Astronomy Remarkable planet discovery by USQ student

Remarkable planet discovery by USQ student

Evidence of a new planet orbiting a binary star (two stars that orbit a common centre of mass) has been discovered by a University of Southern Queensland PhD student. It’s a discovery reminiscent of the planet that Star War’s Luke Skywalker lived on.

Mr Kelvin Getley, working with an Australian Astronomical Observatory (AAO) astronomer, also made the interesting discovery that the planet orbits the stars on a tilt.

Mr Getley made the discovery by analysing data captured by NASA’s Kepler space telescope. The newly-discovered planet has a mass 7.7 times more than Jupiter and orbits the binary star every 237.7 days.

“My PhD research involves performing an eclipse timing variation study of binary stars in order to look for any third bodies that may be present, like stars/brown dwarfs or planets,” Mr Getley said.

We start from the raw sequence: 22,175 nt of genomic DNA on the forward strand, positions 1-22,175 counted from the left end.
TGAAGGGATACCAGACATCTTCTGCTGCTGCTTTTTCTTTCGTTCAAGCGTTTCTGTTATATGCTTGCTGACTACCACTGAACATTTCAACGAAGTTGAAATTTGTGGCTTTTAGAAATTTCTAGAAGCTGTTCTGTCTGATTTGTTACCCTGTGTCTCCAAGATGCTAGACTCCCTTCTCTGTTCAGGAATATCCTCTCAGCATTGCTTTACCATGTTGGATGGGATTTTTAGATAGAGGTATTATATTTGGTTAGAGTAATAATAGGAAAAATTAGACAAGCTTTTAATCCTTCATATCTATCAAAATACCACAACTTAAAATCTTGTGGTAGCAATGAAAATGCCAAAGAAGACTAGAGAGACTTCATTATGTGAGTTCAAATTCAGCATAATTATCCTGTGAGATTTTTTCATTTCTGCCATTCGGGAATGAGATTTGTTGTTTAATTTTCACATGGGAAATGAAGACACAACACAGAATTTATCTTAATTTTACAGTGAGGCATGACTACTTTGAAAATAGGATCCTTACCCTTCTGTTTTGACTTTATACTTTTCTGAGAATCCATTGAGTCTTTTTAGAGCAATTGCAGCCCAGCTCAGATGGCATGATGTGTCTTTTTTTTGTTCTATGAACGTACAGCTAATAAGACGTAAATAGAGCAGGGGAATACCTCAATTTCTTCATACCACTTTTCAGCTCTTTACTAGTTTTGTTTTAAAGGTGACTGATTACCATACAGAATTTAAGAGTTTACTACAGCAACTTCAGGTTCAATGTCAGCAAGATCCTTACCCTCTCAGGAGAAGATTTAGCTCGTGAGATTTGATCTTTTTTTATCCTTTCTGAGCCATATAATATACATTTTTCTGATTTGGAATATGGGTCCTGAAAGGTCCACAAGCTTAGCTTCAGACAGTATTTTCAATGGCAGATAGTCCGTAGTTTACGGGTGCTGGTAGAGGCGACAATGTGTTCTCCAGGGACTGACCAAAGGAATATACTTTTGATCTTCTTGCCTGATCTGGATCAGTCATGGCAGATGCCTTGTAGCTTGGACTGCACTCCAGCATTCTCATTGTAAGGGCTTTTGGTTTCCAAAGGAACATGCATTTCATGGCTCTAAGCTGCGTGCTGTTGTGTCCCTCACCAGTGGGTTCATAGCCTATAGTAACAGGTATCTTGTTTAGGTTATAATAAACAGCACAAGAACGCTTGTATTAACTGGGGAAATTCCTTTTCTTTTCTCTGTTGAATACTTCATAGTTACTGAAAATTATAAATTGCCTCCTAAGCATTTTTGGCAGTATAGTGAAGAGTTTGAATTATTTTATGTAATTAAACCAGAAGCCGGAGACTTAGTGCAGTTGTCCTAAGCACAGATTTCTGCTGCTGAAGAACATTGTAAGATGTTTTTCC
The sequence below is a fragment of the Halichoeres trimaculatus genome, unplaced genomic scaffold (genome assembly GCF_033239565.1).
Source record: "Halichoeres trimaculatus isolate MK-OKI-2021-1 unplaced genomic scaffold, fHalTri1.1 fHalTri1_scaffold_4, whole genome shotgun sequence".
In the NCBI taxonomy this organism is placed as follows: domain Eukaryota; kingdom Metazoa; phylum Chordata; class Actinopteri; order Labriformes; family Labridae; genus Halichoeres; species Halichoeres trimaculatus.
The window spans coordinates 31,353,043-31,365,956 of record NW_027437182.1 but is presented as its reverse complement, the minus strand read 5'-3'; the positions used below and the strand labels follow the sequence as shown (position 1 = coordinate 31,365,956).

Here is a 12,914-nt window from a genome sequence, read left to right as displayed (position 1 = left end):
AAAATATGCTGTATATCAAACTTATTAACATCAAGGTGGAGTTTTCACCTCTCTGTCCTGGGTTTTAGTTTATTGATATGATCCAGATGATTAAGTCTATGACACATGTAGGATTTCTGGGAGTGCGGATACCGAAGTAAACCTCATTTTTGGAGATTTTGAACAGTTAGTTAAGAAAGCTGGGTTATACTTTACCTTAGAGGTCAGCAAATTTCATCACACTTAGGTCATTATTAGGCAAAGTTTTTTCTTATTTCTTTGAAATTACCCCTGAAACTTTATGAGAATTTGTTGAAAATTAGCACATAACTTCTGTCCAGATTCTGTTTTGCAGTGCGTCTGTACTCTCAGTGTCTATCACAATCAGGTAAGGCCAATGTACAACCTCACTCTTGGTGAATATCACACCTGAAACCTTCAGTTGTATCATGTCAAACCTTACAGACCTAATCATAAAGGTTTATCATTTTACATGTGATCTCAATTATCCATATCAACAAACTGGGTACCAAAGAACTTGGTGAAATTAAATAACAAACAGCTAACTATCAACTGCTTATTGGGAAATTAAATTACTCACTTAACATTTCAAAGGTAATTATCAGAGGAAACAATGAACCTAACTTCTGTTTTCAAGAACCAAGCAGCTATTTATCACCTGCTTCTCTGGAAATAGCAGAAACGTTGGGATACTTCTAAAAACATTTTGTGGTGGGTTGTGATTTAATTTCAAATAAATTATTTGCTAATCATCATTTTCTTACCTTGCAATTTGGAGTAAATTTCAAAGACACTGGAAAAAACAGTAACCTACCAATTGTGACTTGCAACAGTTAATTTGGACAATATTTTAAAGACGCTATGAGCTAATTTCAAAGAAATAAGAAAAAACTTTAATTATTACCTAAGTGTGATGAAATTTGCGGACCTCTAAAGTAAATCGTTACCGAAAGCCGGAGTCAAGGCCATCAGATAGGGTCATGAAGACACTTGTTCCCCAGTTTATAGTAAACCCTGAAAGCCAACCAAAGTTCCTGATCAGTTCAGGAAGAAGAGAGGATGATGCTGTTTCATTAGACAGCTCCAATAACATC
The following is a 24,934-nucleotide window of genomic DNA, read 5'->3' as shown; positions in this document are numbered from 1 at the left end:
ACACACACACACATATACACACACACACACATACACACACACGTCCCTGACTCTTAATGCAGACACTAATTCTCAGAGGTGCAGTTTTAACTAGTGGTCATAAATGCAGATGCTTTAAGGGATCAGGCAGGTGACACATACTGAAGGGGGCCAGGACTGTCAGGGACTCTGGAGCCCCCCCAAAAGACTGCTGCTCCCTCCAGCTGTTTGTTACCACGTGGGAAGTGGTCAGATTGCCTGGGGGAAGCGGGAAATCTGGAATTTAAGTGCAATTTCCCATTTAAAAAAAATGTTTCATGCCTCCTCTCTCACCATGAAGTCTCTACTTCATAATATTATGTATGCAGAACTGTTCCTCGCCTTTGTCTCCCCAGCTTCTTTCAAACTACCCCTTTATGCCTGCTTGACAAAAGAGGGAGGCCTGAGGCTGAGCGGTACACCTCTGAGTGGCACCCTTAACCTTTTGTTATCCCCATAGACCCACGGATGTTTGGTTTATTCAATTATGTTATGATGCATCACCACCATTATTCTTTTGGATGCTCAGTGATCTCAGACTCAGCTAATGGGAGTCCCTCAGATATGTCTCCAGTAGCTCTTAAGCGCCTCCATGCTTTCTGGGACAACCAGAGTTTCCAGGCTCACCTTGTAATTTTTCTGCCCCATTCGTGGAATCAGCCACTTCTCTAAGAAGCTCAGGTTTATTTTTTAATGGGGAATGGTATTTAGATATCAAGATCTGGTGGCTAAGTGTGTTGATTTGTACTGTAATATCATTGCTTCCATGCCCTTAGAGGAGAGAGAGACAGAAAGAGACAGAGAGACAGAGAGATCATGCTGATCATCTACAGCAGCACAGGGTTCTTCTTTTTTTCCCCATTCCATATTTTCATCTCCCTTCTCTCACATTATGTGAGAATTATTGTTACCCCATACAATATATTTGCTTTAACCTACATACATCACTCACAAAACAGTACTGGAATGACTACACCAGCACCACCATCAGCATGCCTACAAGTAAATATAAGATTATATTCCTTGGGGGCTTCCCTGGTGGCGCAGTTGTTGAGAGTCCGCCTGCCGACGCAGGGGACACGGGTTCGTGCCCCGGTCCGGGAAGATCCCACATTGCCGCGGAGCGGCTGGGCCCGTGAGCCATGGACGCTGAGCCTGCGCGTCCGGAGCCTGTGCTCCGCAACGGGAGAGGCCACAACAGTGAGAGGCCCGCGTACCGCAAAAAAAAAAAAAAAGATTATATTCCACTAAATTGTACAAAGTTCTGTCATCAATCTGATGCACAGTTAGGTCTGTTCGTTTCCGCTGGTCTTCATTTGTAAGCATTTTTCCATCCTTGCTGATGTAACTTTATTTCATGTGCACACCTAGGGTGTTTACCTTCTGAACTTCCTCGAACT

“I created a program that determined when one star passes in front of another as seen from Earth, and compared them to what we’d expect to see if there was nothing else in the system.”

Mr Getley’s research was guided by his USQ supervisors, Professor Brad Carter and Dr Rachel King, and AAO astronomer Dr Simon O’Toole, an expert in exoplanetary systems.

“This is a really neat result,” Dr O’Toole said, “Planets orbiting two stars have been found before, but the cool thing here is that Kelvin has discovered a planet with a tilted orbit, more reminiscent of Pluto than the other planets in our Solar System.”

Professor Carter leads USQ’s Astrophysics Research Program Team and commended Mr Getley on his work and discovery.

“Kelvin’s research demonstrates that evidence for new worlds can be gathered through an innovative analysis of the Kepler space telescope’s treasure trove of observational data,” he said.

Read more about this exciting discovery here. Story credit: University of Southern Queensland newsroom. Photo credit: USQ Media Design.

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